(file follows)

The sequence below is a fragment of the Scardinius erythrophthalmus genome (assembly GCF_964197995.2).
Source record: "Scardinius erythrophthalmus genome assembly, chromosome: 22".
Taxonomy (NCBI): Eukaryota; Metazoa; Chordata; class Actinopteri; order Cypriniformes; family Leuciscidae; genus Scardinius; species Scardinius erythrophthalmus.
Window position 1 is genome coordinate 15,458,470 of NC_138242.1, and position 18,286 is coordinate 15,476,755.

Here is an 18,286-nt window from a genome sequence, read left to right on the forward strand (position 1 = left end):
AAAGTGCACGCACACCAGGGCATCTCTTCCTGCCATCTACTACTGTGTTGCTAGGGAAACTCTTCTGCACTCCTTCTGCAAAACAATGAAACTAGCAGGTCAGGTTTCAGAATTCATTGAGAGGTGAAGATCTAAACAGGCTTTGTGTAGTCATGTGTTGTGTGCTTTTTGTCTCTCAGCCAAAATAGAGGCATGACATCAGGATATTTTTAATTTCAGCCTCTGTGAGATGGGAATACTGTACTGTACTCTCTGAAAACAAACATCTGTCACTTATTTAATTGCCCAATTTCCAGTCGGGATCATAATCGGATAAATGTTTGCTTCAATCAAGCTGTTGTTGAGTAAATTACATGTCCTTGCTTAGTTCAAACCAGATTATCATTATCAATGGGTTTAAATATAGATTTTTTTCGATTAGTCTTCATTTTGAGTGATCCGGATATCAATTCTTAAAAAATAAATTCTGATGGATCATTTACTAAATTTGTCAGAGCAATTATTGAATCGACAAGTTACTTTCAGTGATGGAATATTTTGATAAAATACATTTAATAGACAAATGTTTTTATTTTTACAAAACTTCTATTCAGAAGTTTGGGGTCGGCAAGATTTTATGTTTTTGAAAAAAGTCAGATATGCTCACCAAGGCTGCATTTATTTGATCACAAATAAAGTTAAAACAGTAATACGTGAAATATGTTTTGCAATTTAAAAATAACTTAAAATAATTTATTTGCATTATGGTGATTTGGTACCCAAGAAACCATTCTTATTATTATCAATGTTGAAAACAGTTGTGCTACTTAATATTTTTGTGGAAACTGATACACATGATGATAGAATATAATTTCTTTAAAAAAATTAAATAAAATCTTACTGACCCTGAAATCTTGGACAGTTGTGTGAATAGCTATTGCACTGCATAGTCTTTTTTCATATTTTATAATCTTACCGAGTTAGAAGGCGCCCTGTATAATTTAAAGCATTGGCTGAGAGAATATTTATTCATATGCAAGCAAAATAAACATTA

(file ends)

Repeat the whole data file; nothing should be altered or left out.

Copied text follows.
The sequence below is a fragment of the Scardinius erythrophthalmus genome (assembly GCF_964197995.2).
Source record: "Scardinius erythrophthalmus genome assembly, chromosome: 22".
Taxonomy (NCBI): Eukaryota; Metazoa; Chordata; class Actinopteri; order Cypriniformes; family Leuciscidae; genus Scardinius; species Scardinius erythrophthalmus.
Window position 1 is genome coordinate 15,458,470 of NC_138242.1, and position 18,286 is coordinate 15,476,755.

Here is an 18,286-nt window from a genome sequence, read left to right on the forward strand (position 1 = left end):
AAAGTGCACGCACACCAGGGCATCTCTTCCTGCCATCTACTACTGTGTTGCTAGGGAAACTCTTCTGCACTCCTTCTGCAAAACAATGAAACTAGCAGGTCAGGTTTCAGAATTCATTGAGAGGTGAAGATCTAAACAGGCTTTGTGTAGTCATGTGTTGTGTGCTTTTTGTCTCTCAGCCAAAATAGAGGCATGACATCAGGATATTTTTAATTTCAGCCTCTGTGAGATGGGAATACTGTACTGTACTCTCTGAAAACAAACATCTGTCACTTATTTAATTGCCCAATTTCCAGTCGGGATCATAATCGGATAAATGTTTGCTTCAATCAAGCTGTTGTTGAGTAAATTACATGTCCTTGCTTAGTTCAAACCAGATTATCATTATCAATGGGTTTAAATATAGATTTTTTTCGATTAGTCTTCATTTTGAGTGATCCGGATATCAATTCTTAAAAAATAAATTCTGATGGATCATTTACTAAATTTGTCAGAGCAATTATTGAATCGACAAGTTACTTTCAGTGATGGAATATTTTGATAAAATACATTTAATAGACAAATGTTTTTATTTTTACAAAACTTCTATTCAGAAGTTTGGGGTCGGCAAGATTTTATGTTTTTGAAAAAAGTCAGATATGCTCACCAAGGCTGCATTTATTTGATCACAAATAAAGTTAAAACAGTAATACGTGAAATATGTTTTGCAATTTAAAAATAACTTAAAATAATTTATTTGCATTATGGTGATTTGGTACCCAAGAAACCATTCTTATTATTATCAATGTTGAAAACAGTTGTGCTACTTAATATTTTTGTGGAAACTGATACACATGATGATAGAATATAATTTCTTTAAAAAAATTAAATAAAATCTTACTGACCCTGAAATCTTGGACAGTTGTGTGAATAGCTATTGCACTGCATAGTCTTTTTTCATATTTTATAATCTTACCGAGTTAGAAGGCGCCCTGTATAATTTAAAGCATTGGCTGAGAGAATATTTATTCATATGCAAGCAAAATAAACATTA